% Copy to an actual new instance > creates a new object
TS3 = TS.copy();
disp(TS3 == TS)

% The channels are handle classes, so these are still the same "references"
disp(TS3.Channels == TS.Channels)

% If really needed (often not), a deep copy also creates copies for the
% direct handle classes
TS4 = TS.deepCopy();
disp(TS4.Channels == TS.Channels)

Often-used methods such as vibes.TimeSeries/crop will create a new instance if an output variable is provided; otherwise the operation is performed on the original object. For subset selection vibes.TimeSeries/subs is a synonym for vibes.TimeSeries/crop, but it creates a separate instance regardless of output.

% Crop the original object to the interval of 3-5.5 seconds
TS.crop([],[3 5.5]);

% Get a subset for only channel 2
TS_ch2 = TS.subs(2);

Operations on VIBES objects

Slowly, we have moved into using a second strong suit of objects, which is their class-specific operations known as “methods”. Methods are just functions, but they operate on objects and can be called by the syntax out = obj.methodname(arg1,arg2,...). Let us review the methods available for the vibes.TimeSeries class:

methods(TS)

Most of the methods have their own documentation, which is best found by typing vibes.doc and pressing TAB to activate auto-completion, for instance:

vibes.doc('vibes.TimeSeries.plot')

% More concise help is available in the command window using the familiar
% help command:
help vibes.TimeSeries.plotSumLevel

Let us now try some methods on the object. The following lines should be rather self-explaining:

% Create a "named" figure and clear
vibes.figure2d('Time Series'); clf

% Plot channel 1
TS.plot(1);

% Also plot a sum-level of channel 1 (with default settings)
hold on
[h,Opts] = TS.plotSumLevel(1);
legend show

% Play-back the audio over the left and right audio channel
TS.play([1 2])

% Create a summed variant over the channel (first) direction
TSsum = sum(TS,1);

% Merge into the original set
TS = cat([TS; TSsum]);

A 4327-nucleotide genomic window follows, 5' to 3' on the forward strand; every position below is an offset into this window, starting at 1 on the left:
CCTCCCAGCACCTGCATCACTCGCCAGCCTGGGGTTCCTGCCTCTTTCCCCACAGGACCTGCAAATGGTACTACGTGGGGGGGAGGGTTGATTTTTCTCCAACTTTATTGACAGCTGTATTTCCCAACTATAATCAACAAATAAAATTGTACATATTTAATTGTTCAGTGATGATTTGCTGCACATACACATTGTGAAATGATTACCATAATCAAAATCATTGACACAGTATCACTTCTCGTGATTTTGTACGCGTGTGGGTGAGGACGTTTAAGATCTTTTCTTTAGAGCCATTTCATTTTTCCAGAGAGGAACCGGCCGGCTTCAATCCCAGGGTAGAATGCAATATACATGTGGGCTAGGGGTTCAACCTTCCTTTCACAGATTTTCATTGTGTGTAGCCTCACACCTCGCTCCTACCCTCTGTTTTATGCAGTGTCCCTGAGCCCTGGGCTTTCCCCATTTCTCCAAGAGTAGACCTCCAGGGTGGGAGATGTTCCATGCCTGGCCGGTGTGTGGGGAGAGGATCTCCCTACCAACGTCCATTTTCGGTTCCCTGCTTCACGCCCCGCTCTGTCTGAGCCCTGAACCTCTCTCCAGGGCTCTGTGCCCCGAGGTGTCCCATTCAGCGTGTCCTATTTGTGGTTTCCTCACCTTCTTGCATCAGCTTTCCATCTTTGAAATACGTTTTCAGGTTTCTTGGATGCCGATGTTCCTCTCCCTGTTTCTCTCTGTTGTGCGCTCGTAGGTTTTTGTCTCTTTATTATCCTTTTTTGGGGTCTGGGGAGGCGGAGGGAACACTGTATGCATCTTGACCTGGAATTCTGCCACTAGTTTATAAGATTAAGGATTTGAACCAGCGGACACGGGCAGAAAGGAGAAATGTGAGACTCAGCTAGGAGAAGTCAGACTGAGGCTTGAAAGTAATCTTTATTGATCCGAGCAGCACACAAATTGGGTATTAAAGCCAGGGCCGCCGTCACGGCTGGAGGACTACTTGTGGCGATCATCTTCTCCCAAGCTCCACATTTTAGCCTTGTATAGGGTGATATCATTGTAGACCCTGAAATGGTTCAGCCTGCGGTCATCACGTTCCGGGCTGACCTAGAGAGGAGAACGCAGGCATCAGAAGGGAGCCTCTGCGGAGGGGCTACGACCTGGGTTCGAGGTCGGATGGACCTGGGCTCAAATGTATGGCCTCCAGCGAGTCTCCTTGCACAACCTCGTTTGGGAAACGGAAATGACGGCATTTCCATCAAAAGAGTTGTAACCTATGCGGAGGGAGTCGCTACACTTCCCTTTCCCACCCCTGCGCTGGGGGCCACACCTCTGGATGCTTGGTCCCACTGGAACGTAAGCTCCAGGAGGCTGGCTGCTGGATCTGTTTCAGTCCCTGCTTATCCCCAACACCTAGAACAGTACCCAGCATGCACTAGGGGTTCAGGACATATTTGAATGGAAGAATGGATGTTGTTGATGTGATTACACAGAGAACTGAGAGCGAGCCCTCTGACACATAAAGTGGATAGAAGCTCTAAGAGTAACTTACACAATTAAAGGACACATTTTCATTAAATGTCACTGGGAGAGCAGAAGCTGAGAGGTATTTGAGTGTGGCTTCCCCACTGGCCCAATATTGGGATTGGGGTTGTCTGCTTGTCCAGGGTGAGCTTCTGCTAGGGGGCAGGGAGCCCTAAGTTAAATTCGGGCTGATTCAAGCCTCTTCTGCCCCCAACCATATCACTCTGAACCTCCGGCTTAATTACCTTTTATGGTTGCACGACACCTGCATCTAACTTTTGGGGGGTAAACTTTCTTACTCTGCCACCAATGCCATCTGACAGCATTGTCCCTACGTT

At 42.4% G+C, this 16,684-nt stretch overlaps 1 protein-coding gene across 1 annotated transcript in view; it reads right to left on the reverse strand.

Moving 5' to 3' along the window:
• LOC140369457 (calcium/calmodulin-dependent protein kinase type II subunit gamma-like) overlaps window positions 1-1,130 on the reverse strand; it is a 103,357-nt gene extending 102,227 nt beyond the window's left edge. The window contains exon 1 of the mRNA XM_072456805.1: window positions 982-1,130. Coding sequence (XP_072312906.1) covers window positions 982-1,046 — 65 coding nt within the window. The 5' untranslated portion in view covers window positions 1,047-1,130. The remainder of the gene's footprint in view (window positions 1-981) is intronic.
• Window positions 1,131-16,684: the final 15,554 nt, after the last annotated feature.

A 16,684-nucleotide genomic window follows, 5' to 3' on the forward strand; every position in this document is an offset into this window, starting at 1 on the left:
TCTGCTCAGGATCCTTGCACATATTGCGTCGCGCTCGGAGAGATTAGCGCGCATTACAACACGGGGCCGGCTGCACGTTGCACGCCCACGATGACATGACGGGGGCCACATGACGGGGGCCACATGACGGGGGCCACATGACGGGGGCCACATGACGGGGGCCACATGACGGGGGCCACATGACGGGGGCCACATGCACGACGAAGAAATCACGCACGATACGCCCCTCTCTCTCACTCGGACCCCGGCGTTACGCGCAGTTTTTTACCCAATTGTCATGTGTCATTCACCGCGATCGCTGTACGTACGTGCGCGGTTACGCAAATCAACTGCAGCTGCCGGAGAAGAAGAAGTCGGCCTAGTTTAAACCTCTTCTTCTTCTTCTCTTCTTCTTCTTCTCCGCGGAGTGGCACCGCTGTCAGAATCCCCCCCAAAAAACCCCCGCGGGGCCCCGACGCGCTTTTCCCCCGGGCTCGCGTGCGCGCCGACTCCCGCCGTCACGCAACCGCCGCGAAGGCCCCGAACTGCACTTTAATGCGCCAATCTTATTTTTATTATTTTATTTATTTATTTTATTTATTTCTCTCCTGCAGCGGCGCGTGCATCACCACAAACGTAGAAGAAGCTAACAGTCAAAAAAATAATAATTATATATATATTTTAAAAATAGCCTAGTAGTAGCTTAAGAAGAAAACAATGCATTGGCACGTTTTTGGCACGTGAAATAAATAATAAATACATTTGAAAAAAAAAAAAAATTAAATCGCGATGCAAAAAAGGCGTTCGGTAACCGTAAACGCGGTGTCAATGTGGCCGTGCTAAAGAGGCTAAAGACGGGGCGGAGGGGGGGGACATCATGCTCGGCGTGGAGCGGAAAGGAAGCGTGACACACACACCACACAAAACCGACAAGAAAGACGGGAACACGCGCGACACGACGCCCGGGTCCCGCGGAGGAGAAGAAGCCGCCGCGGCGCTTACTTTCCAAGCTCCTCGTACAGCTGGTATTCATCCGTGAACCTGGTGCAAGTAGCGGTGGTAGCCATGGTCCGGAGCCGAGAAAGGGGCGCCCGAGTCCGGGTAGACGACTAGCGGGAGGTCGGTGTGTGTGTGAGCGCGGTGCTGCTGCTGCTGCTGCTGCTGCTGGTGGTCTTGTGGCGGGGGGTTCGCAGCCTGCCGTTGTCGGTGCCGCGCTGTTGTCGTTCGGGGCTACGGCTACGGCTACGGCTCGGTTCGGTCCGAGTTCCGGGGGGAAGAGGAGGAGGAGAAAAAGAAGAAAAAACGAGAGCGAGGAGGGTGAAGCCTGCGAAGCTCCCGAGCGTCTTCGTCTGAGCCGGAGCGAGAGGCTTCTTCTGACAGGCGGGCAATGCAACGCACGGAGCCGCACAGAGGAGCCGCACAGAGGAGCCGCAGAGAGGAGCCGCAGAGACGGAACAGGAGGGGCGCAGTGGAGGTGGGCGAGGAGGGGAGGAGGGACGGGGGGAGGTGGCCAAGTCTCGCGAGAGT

Example of a time series plot

You can now see how one does not need to provide “boiler-plate” code such as xlabel, ylabel, title, nor any for loops over matrix dimensions: the VIBES Toolbox does this for you based on the data and meta-data set in the object.

Converting between VIBES object

Many classes in the VIBES Toolbox can convert to each other using methods that start with from* and to*. Here is a typical example to get to the frequency domain in two steps:

% Slice into time blocks of 0.5 sec > creates a TimeBlocks object
TB = TS.toTimeBlocks([],0.5);

% Compute FFT with a hann window and for 0 to 500 Hz > creates a FreqBlocks object
FB = TB.toFreqBlocks('hann',0:500);

% Review result
disp(FB)

Of course, the resulting vibes.FreqBlocks object has its own methods for plotting. Although the syntax is quite similar, the plots are very different:

% Plot the second channel with sine at 250Hz
vibes.figure2d('Spectra'); clf

% Plot a 3D waterfall diagram of the summed (3rd) channel
subplot(2,1,1)
FB.plot3d(3)

% Plot a 2D spectrum of the first block
subplot(2,1,2)
FB.plot(3,1,'label','')

% Also add an averaged spectrum over all blocks and a sum level
hold on
FB.plot(3,[],'averaging','mean','label',': ')
FB.plot(3,[],'plottype','sum','averaging','mean','label',': ')
ylim([1e-4 1e1])

Example of a frequency blocks plot

Loading and saving object data

VIBES objects can be loaded and saved from and to custom locations using load and save methods. A repository system can be used to locate files on relative paths for easy project management and sharing. Have a look at the following functions and methods:

  • vibes.browse
  • vibes.load
  • vibes.fullfile
  • vibes.TimeSeries/save